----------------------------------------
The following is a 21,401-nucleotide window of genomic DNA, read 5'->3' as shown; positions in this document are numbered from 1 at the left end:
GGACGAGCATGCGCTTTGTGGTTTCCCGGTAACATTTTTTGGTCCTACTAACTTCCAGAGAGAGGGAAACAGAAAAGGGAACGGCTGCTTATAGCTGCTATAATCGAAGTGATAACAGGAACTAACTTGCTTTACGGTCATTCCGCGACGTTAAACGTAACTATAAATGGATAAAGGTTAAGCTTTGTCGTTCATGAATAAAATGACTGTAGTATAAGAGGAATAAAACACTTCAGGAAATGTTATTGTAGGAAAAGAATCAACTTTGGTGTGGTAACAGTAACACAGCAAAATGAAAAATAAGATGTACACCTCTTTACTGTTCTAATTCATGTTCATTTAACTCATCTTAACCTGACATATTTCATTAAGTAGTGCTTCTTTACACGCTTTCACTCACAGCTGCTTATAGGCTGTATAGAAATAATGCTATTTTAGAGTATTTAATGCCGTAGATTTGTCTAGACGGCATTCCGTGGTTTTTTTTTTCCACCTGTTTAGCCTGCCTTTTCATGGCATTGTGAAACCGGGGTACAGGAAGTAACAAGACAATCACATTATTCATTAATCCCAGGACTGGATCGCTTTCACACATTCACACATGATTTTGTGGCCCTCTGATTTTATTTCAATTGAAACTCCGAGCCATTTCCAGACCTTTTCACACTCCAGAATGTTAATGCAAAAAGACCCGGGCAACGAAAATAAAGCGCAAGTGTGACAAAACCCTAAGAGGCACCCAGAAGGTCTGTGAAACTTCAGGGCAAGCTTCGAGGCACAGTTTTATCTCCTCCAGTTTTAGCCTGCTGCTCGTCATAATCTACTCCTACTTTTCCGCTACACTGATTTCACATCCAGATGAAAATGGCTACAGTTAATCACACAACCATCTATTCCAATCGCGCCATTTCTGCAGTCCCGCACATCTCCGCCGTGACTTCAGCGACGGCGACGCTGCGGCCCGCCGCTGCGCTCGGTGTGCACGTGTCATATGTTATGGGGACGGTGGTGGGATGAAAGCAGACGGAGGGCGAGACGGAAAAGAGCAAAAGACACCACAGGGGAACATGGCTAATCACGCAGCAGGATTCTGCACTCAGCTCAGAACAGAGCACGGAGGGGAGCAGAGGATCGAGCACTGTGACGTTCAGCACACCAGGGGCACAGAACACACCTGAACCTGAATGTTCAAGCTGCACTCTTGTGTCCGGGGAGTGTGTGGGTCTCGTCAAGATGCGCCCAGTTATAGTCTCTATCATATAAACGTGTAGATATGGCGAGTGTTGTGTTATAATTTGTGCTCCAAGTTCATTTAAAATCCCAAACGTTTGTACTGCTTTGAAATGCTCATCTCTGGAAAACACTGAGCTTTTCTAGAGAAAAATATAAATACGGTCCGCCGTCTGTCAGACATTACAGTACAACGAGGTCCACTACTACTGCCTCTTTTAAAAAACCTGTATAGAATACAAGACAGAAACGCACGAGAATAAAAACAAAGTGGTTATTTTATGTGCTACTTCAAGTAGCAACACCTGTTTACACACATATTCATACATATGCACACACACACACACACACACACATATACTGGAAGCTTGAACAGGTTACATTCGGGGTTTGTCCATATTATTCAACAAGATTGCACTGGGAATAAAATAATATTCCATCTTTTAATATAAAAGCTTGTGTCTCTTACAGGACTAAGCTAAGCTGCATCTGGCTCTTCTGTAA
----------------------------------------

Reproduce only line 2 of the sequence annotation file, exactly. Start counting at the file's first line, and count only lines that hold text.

GGACGAGCATGCGCTTTGTGGTTTCCCGGTAACATTTTTTGGTCCTACTAACTTCCAGAGAGAGGGAAACAGAAAAGGGAACGGCTGCTTATAGCTGCTATAATCGAAGTGATAACAGGAACTAACTTGCTTTACGGTCATTCCGCGACGTTAAACGTAACTATAAATGGATAAAGGTTAAGCTTTGTCGTTCATGAATAAAATGACTGTAGTATAAGAGGAATAAAACACTTCAGGAAATGTTATTGTAGGAAAAGAATCAACTTTGGTGTGGTAACAGTAACACAGCAAAATGAAAAATAAGATGTACACCTCTTTACTGTTCTAATTCATGTTCATTTAACTCATCTTAACCTGACATATTTCATTAAGTAGTGCTTCTTTACACGCTTTCACTCACAGCTGCTTATAGGCTGTATAGAAATAATGCTATTTTAGAGTATTTAATGCCGTAGATTTGTCTAGACGGCATTCCGTGGTTTTTTTTTTCCACCTGTTTAGCCTGCCTTTTCATGGCATTGTGAAACCGGGGTACAGGAAGTAACAAGACAATCACATTATTCATTAATCCCAGGACTGGATCGCTTTCACACATTCACACATGATTTTGTGGCCCTCTGATTTTATTTCAATTGAAACTCCGAGCCATTTCCAGACCTTTTCACACTCCAGAATGTTAATGCAAAAAGACCCGGGCAACGAAAATAAAGCGCAAGTGTGACAAAACCCTAAGAGGCACCCAGAAGGTCTGTGAAACTTCAGGGCAAGCTTCGAGGCACAGTTTTATCTCCTCCAGTTTTAGCCTGCTGCTCGTCATAATCTACTCCTACTTTTCCGCTACACTGATTTCACATCCAGATGAAAATGGCTACAGTTAATCACACAACCATCTATTCCAATCGCGCCATTTCTGCAGTCCCGCACATCTCCGCCGTGACTTCAGCGACGGCGACGCTGCGGCCCGCCGCTGCGCTCGGTGTGCACGTGTCATATGTTATGGGGACGGTGGTGGGATGAAAGCAGACGGAGGGCGAGACGGAAAAGAGCAAAAGACACCACAGGGGAACATGGCTAATCACGCAGCAGGATTCTGCACTCAGCTCAGAACAGAGCACGGAGGGGAGCAGAGGATCGAGCACTGTGACGTTCAGCACACCAGGGGCACAGAACACACCTGAACCTGAATGTTCAAGCTGCACTCTTGTGTCCGGGGAGTGTGTGGGTCTCGTCAAGATGCGCCCAGTTATAGTCTCTATCATATAAACGTGTAGATATGGCGAGTGTTGTGTTATAATTTGTGCTCCAAGTTCATTTAAAATCCCAAACGTTTGTACTGCTTTGAAATGCTCATCTCTGGAAAACACTGAGCTTTTCTAGAGAAAAATATAAATACGGTCCGCCGTCTGTCAGACATTACAGTACAACGAGGTCCACTACTACTGCCTCTTTTAAAAAACCTGTATAGAATACAAGACAGAAACGCACGAGAATAAAAACAAAGTGGTTATTTTATGTGCTACTTCAAGTAGCAACACCTGTTTACACACATATTCATACATATGCACACACACACACACACACACACATATACTGGAAGCTTGAACAGGTTACATTCGGGGTTTGTCCATATTATTCAACAAGATTGCACTGGGAATAAAATAATATTCCATCTTTTAATATAAAAGCTTGTGTCTCTTACAGGACTAAGCTAAGCTGCATCTGGCTCTTCTGTAA